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Small Business Ideas: Are You Selling a One-Trick Pony?

Updated on February 20, 2019
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Heidi Thorne is an author and business speaker specializing in sales and marketing topics for coaches, consultants, and solopreneurs.


How many products or services should a small business offer? The number will greatly depend on the capacity and resources available. But, unfortunately, some small businesses and entrepreneurs have a single product or product line. Essentially, they're one-trick ponies.

They might do that product or service "trick" well, sometimes very well or too well. They're so good at it, in fact, that they could burn up all the potential sales within a single selling cycle. Many of these may be one-hit wonder sales. Then what happens? These folks may go into an extended sales slump or even be unable to recover and have to go out of business.

But the solution isn't always to expand the number or type of offerings since that can unduly strain the organization and its resources.

Let's look at an example...

Solving the One-Trick Product Puzzle

As many of my followers know, I have worked in the promotional products industry for several years. One of the perks of working in this arena is the opportunity to go to the trade shows and see all the new and exciting products. Every year, there are usually some new companies on the show floor, often showing just one new product in the booth.

At one show some time back, there was a very simple, innovative product that would be an excellent conversation starter at conferences and meetings. But that was the sum and total of what this company was offering. Sadly, I let them scan my badge and their incessant followup drove me crazy.

The problem with the product was that it was very conceptual. So it really would require a unique fit between the client and its intended purpose. It was also so innovative that to do the same product at future client events might garner an "oh, that again" response. So it had a very narrow band of opportunity making it a one-hit wonder sale for both the product manufacturer and me.

But this company is not unique. Many small businesses have the same problem due to limited capacity and resources.

So what can companies with only one or extremely limited product and service selections do?

  • Add Sales Channels. Seeking out individual customers can be a massive cost, labor and time investment! So consider connecting with retailers, wholesalers, representatives or other distributors who can add a one-off product like this to their portfolio of offerings. With a potentially larger customer base, as well as expanded marketing and distribution capability, this strategy could make sales efforts more efficient. In the example here, the product manufacturer could hook up with a multi-line wholesaler/supplier or manufacturer's representative that works with many promotional product sellers like me.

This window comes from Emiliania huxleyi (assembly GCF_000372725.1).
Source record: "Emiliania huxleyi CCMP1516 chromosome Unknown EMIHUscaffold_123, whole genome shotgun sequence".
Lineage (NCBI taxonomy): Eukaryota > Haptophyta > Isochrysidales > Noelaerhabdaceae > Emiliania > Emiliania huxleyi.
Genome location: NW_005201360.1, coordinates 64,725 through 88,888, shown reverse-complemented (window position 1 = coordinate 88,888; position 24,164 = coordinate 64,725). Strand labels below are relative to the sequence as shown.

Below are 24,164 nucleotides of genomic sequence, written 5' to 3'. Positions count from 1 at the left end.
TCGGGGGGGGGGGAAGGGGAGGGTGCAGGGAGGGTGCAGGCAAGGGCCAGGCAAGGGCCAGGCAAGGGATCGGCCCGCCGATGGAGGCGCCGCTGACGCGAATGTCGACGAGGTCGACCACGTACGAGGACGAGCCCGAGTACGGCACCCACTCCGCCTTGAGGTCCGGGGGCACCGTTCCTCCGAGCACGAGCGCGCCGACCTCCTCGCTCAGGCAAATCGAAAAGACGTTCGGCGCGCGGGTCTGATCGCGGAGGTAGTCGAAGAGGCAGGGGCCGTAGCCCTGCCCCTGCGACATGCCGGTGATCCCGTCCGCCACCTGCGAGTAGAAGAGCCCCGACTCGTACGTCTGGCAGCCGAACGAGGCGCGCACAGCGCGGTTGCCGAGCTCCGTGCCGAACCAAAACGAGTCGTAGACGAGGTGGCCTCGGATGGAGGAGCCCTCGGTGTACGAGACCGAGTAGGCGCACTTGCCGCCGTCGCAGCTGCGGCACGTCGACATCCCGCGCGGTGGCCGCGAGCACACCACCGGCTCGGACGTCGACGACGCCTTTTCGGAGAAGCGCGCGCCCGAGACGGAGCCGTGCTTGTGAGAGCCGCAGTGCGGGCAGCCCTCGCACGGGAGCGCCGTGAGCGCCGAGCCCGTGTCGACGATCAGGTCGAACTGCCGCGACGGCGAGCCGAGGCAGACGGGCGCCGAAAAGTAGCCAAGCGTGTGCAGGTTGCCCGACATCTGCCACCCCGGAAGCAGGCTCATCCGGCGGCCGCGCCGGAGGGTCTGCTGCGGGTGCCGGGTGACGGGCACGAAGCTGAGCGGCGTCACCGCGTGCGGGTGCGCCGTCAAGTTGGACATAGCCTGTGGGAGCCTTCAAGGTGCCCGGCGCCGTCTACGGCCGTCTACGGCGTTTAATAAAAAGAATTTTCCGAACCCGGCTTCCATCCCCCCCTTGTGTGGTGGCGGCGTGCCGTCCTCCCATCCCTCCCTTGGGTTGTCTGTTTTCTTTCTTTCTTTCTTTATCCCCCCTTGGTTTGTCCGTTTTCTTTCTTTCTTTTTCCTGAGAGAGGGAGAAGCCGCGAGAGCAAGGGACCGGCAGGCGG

• Find New Uses. For the example product, it appeared that it could have some retail potential in addition to promotional markets. Sometimes products or services are developed with one target market or application in mind. While that can be good in that it is tailored for the market, there better be enough sales and profit potential within that demographic to make it worthwhile. In evaluating a one-trick offering for other uses, additional costs for advertising, repackaging, etc. for a different market need to be considered. If the cost is too high to repurpose for some other use, it may not provide enough sales and profit potential, disqualifying new uses as a worthwhile endeavor.
  • Set Realistic Expectations. If the business really, REALLY wants to offer a one-trick product or service, then they need to set realistic sales goals and expectations for themselves. Demand may not expand! A careful analysis of costs, an achievable sales forecast and a profitable pricing structure are critical to making a go/no go decision for this business or offering.
  • Be Prepared for the End. The problem with offering only one product is that if the market demand collapses, so can the business, especially if new uses are not developed. All products go through life cycles and could become obsolete, cash cows (we hope!) or may have to change to stay relevant. The end is a good starting point when considering the future potential of a one-trick product or service.

This article is accurate and true to the best of the author’s knowledge. Content is for informational or entertainment purposes only and does not substitute for personal counsel or professional advice in business, financial, legal, or technical matters.

© 2014 Heidi Thorne


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